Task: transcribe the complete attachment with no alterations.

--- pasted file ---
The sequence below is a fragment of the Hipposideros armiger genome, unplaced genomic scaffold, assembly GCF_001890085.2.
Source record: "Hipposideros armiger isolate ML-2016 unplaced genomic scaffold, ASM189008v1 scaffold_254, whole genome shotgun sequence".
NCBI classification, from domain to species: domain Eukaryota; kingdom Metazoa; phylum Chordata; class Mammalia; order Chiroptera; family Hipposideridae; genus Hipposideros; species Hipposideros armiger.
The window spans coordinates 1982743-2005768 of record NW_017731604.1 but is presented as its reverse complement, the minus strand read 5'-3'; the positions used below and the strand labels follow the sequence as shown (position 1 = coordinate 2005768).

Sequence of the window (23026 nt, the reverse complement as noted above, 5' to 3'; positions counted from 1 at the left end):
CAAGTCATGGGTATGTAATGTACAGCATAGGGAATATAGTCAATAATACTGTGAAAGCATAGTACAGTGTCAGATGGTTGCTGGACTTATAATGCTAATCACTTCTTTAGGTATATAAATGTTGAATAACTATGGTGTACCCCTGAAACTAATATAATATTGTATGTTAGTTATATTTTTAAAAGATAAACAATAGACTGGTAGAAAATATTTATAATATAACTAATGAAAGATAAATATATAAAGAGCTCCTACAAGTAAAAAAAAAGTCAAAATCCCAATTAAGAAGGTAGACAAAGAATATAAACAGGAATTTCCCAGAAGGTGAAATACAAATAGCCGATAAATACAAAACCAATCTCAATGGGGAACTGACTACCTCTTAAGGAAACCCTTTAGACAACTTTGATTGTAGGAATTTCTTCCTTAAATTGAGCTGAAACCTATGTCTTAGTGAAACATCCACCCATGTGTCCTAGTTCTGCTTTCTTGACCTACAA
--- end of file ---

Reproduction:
The sequence below is a fragment of the Hipposideros armiger genome, unplaced genomic scaffold, assembly GCF_001890085.2.
Source record: "Hipposideros armiger isolate ML-2016 unplaced genomic scaffold, ASM189008v1 scaffold_254, whole genome shotgun sequence".
NCBI classification, from domain to species: domain Eukaryota; kingdom Metazoa; phylum Chordata; class Mammalia; order Chiroptera; family Hipposideridae; genus Hipposideros; species Hipposideros armiger.
The window spans coordinates 1982743-2005768 of record NW_017731604.1 but is presented as its reverse complement, the minus strand read 5'-3'; the positions used below and the strand labels follow the sequence as shown (position 1 = coordinate 2005768).

Sequence of the window (23026 nt, the reverse complement as noted above, 5' to 3'; positions counted from 1 at the left end):
CAAGTCATGGGTATGTAATGTACAGCATAGGGAATATAGTCAATAATACTGTGAAAGCATAGTACAGTGTCAGATGGTTGCTGGACTTATAATGCTAATCACTTCTTTAGGTATATAAATGTTGAATAACTATGGTGTACCCCTGAAACTAATATAATATTGTATGTTAGTTATATTTTTAAAAGATAAACAATAGACTGGTAGAAAATATTTATAATATAACTAATGAAAGATAAATATATAAAGAGCTCCTACAAGTAAAAAAAAAGTCAAAATCCCAATTAAGAAGGTAGACAAAGAATATAAACAGGAATTTCCCAGAAGGTGAAATACAAATAGCCGATAAATACAAAACCAATCTCAATGGGGAACTGACTACCTCTTAAGGAAACCCTTTAGACAACTTTGATTGTAGGAATTTCTTCCTTAAATTGAGCTGAAACCTATGTCTTAGTGAAACATCCACCCATGTGTCCTAGTTCTGCTTTCTTGACCTACAA